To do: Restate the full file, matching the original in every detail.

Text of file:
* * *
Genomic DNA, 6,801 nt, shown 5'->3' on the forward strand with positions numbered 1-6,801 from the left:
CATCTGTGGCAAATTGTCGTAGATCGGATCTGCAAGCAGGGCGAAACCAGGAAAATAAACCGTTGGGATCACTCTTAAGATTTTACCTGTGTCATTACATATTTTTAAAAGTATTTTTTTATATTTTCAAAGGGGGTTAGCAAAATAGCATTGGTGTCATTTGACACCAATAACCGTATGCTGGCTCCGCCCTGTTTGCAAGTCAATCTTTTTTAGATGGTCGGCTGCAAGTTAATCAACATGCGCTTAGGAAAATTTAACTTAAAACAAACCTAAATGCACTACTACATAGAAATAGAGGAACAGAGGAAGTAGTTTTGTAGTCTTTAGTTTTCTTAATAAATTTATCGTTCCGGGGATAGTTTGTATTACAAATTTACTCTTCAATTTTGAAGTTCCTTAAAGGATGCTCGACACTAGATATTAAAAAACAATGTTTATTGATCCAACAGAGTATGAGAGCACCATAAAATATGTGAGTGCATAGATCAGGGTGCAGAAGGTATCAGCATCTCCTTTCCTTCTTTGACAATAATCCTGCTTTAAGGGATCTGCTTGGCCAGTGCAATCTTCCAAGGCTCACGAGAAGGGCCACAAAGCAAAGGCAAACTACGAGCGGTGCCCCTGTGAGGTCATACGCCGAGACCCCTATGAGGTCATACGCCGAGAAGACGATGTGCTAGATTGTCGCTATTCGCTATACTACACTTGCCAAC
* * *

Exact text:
Genomic DNA, 6,801 nt, shown 5'->3' on the forward strand with positions numbered 1-6,801 from the left:
CATCTGTGGCAAATTGTCGTAGATCGGATCTGCAAGCAGGGCGAAACCAGGAAAATAAACCGTTGGGATCACTCTTAAGATTTTACCTGTGTCATTACATATTTTTAAAAGTATTTTTTTATATTTTCAAAGGGGGTTAGCAAAATAGCATTGGTGTCATTTGACACCAATAACCGTATGCTGGCTCCGCCCTGTTTGCAAGTCAATCTTTTTTAGATGGTCGGCTGCAAGTTAATCAACATGCGCTTAGGAAAATTTAACTTAAAACAAACCTAAATGCACTACTACATAGAAATAGAGGAACAGAGGAAGTAGTTTTGTAGTCTTTAGTTTTCTTAATAAATTTATCGTTCCGGGGATAGTTTGTATTACAAATTTACTCTTCAATTTTGAAGTTCCTTAAAGGATGCTCGACACTAGATATTAAAAAACAATGTTTATTGATCCAACAGAGTATGAGAGCACCATAAAATATGTGAGTGCATAGATCAGGGTGCAGAAGGTATCAGCATCTCCTTTCCTTCTTTGACAATAATCCTGCTTTAAGGGATCTGCTTGGCCAGTGCAATCTTCCAAGGCTCACGAGAAGGGCCACAAAGCAAAGGCAAACTACGAGCGGTGCCCCTGTGAGGTCATACGCCGAGACCCCTATGAGGTCATACGCCGAGAAGACGATGTGCTAGATTGTCGCTATTCGCTATACTACACTTGCCAAC